subject book bibliographic info
abraham Gruen (2011), Rethinking the Other in Antiquity, 304; Gruen (2020), Ethnicity in the Ancient World - Did it matter, 135
ancestral language Schwartz (2008), 2 Maccabees, 422, 476
anti-jewish (judaism) Piotrkowski (2019), Priests in Exile: The History of the Temple of Onias and Its Community in the Hellenistic Period, 337
antioch(enes) in jerusalem Schwartz (2008), 2 Maccabees, 220
antiochic persecutions Piotrkowski (2019), Priests in Exile: The History of the Temple of Onias and Its Community in the Hellenistic Period, 337
antiochus iii van Maaren (2022), The Boundaries of Jewishness in the Southern Levant 200 BCE–132 CE, 64
antiochus iii the great,privileges granted by Schwartz (2008), 2 Maccabees, 220
antiochus invasion of egypt Piotrkowski (2019), Priests in Exile: The History of the Temple of Onias and Its Community in the Hellenistic Period, 337
antiochus iv epiphanes Gruen (2020), Ethnicity in the Ancient World - Did it matter, 135; Lidonnici and Lieber (2007), Heavenly Tablets: Interpretation, Identity and Tradition in Ancient Judaism, 265
areus Gruen (2011), Rethinking the Other in Antiquity, 304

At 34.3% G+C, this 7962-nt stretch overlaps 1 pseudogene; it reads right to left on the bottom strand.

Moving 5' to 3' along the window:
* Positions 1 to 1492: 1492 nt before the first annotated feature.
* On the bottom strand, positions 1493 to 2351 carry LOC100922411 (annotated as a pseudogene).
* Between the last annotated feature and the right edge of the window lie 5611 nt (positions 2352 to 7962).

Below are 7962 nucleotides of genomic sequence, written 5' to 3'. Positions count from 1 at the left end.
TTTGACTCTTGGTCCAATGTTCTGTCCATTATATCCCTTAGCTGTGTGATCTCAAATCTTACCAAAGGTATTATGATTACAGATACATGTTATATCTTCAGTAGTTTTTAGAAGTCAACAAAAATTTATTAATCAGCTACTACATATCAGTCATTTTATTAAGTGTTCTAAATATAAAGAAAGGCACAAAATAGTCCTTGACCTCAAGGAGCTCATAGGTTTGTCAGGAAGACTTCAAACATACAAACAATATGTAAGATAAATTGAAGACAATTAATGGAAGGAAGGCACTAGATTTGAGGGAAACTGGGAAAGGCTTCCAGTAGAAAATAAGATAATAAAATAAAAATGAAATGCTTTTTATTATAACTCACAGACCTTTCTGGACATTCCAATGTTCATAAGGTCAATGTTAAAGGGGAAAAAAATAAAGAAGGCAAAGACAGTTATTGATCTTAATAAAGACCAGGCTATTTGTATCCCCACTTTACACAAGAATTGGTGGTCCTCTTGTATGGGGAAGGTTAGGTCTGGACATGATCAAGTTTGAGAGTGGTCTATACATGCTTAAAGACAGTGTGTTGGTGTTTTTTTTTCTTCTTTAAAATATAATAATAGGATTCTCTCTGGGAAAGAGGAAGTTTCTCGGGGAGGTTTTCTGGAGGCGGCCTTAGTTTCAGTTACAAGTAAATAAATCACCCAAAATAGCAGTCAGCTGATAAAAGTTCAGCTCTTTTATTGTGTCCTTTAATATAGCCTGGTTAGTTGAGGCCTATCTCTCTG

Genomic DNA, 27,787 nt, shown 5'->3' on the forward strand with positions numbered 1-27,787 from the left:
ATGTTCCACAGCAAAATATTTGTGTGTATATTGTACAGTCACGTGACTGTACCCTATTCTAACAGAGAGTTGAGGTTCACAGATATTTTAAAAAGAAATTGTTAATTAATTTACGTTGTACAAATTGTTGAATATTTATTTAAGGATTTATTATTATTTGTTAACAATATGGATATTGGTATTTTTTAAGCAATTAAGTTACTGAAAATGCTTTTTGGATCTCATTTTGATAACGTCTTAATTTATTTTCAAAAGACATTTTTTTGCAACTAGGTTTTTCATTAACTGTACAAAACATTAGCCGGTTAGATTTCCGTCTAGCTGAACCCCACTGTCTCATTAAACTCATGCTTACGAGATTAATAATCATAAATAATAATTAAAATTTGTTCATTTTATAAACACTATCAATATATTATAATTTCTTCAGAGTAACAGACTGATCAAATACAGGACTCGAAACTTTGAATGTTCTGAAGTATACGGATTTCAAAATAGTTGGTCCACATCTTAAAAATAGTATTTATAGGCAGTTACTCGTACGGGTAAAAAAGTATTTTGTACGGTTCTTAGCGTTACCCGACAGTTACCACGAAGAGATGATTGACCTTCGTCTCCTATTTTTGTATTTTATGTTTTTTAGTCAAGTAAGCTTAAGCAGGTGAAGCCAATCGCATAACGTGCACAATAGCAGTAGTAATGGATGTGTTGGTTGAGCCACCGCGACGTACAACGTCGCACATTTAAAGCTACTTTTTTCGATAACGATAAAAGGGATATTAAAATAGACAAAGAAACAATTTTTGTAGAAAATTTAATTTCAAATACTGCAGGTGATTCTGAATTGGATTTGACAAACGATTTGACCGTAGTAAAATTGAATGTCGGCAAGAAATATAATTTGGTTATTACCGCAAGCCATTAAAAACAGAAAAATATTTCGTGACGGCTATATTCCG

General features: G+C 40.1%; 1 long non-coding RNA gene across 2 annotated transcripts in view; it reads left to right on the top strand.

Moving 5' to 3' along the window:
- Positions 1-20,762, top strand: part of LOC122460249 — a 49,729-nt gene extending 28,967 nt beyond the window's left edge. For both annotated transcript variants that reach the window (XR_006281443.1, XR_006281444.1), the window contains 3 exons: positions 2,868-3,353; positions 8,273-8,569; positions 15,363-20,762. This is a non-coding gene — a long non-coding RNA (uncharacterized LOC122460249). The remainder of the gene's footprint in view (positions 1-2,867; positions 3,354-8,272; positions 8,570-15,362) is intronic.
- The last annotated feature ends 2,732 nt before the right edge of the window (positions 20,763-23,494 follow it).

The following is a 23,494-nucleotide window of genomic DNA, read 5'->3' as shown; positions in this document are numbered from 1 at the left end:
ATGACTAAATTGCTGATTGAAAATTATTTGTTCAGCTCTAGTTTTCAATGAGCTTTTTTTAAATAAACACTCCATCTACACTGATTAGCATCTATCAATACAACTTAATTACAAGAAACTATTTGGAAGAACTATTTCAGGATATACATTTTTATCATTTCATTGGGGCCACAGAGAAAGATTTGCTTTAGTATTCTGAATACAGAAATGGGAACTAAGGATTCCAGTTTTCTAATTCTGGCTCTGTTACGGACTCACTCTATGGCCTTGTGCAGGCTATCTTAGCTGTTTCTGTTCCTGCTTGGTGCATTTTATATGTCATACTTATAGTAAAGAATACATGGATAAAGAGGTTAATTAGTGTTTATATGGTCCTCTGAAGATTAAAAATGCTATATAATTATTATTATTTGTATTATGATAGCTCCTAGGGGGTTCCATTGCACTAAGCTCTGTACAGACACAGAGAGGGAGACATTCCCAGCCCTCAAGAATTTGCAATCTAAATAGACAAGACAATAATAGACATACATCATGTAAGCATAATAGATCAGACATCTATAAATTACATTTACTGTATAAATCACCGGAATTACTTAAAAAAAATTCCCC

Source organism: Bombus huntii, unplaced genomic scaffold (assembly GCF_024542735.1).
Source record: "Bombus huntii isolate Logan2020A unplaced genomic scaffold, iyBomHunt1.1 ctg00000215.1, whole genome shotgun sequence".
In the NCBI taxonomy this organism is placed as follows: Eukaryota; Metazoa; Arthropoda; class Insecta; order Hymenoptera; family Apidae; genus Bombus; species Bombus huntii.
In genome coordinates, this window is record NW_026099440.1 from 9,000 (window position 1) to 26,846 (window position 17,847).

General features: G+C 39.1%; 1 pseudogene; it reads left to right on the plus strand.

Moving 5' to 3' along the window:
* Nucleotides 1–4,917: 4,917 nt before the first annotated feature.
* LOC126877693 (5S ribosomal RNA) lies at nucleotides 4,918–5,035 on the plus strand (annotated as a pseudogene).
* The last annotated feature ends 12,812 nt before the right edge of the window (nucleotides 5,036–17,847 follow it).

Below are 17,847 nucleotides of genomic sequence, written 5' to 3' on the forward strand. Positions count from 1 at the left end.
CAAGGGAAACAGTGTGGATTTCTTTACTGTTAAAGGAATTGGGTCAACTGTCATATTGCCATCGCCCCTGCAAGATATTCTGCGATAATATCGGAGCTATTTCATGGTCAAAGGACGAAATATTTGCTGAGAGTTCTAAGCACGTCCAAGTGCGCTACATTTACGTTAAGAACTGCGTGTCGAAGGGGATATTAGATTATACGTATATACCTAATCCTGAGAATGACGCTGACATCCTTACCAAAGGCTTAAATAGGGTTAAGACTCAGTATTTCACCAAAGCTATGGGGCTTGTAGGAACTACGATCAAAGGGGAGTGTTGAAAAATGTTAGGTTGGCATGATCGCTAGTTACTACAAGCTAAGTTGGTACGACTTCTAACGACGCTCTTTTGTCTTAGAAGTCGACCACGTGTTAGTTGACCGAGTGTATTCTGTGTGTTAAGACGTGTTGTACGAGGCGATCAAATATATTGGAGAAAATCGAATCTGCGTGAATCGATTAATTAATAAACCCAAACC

bestiality Schwartz (2008), 2 Maccabees, 258
biblical nature,see also deuteronomy,allusions Schwartz (2008), 2 Maccabees, 258
brethren Schwartz (2008), 2 Maccabees, 6
calendars,liturgical Beyerle and Goff (2022), Notions of Time in Deuterocanonical and Cognate Literature, 232
chislev Beyerle and Goff (2022), Notions of Time in Deuterocanonical and Cognate Literature, 232
chronology/chronological Piotrkowski (2019), Priests in Exile: The History of the Temple of Onias and Its Community in the Hellenistic Period, 326
city/-ies (polis) Piotrkowski (2019), Priests in Exile: The History of the Temple of Onias and Its Community in the Hellenistic Period, 326
city states Schwartz (2008), 2 Maccabees, 6
civil war Piotrkowski (2019), Priests in Exile: The History of the Temple of Onias and Its Community in the Hellenistic Period, 326
day of eleusis Piotrkowski (2019), Priests in Exile: The History of the Temple of Onias and Its Community in the Hellenistic Period, 337
diasporan historiography Schwartz (2008), 2 Maccabees, 258
editors,jerusalemite Schwartz (2008), 2 Maccabees, 142
egypt Beyerle and Goff (2022), Notions of Time in Deuterocanonical and Cognate Literature, 232
eschatology Beyerle and Goff (2022), Notions of Time in Deuterocanonical and Cognate Literature, 232
ethnos/ethne,in Gruen (2020), Ethnicity in the Ancient World - Did it matter, 135
exile Piotrkowski (2019), Priests in Exile: The History of the Temple of Onias and Its Community in the Hellenistic Period, 326
externality Schwartz (2008), 2 Maccabees, 6
festivals Beyerle and Goff (2022), Notions of Time in Deuterocanonical and Cognate Literature, 232
fraction Piotrkowski (2019), Priests in Exile: The History of the Temple of Onias and Its Community in the Hellenistic Period, 326
gaius caligula Schwartz (2008), 2 Maccabees, 258